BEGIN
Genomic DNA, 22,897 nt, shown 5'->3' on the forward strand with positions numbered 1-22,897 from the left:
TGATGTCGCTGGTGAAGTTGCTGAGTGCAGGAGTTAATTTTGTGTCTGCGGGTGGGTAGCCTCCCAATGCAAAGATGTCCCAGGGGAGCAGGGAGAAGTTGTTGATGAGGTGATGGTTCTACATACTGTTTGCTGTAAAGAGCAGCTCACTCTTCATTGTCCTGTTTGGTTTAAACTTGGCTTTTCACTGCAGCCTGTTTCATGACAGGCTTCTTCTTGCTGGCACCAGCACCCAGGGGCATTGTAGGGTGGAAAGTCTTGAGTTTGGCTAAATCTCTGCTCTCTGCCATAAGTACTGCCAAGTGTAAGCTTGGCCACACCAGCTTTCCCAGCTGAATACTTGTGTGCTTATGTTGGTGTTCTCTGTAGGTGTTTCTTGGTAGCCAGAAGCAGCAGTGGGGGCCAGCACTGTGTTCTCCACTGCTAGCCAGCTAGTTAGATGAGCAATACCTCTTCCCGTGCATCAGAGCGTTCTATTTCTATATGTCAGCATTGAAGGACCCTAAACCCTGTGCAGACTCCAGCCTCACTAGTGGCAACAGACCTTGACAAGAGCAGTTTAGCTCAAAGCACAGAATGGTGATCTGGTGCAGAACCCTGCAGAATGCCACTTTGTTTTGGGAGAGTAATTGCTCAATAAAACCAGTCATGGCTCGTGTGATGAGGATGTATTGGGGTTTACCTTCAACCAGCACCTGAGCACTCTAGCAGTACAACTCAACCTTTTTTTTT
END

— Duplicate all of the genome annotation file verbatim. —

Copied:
Genomic DNA, 22,897 nt, shown 5'->3' on the forward strand with positions numbered 1-22,897 from the left:
TGATGTCGCTGGTGAAGTTGCTGAGTGCAGGAGTTAATTTTGTGTCTGCGGGTGGGTAGCCTCCCAATGCAAAGATGTCCCAGGGGAGCAGGGAGAAGTTGTTGATGAGGTGATGGTTCTACATACTGTTTGCTGTAAAGAGCAGCTCACTCTTCATTGTCCTGTTTGGTTTAAACTTGGCTTTTCACTGCAGCCTGTTTCATGACAGGCTTCTTCTTGCTGGCACCAGCACCCAGGGGCATTGTAGGGTGGAAAGTCTTGAGTTTGGCTAAATCTCTGCTCTCTGCCATAAGTACTGCCAAGTGTAAGCTTGGCCACACCAGCTTTCCCAGCTGAATACTTGTGTGCTTATGTTGGTGTTCTCTGTAGGTGTTTCTTGGTAGCCAGAAGCAGCAGTGGGGGCCAGCACTGTGTTCTCCACTGCTAGCCAGCTAGTTAGATGAGCAATACCTCTTCCCGTGCATCAGAGCGTTCTATTTCTATATGTCAGCATTGAAGGACCCTAAACCCTGTGCAGACTCCAGCCTCACTAGTGGCAACAGACCTTGACAAGAGCAGTTTAGCTCAAAGCACAGAATGGTGATCTGGTGCAGAACCCTGCAGAATGCCACTTTGTTTTGGGAGAGTAATTGCTCAATAAAACCAGTCATGGCTCGTGTGATGAGGATGTATTGGGGTTTACCTTCAACCAGCACCTGAGCACTCTAGCAGTACAACTCAACCTTTTTTTTT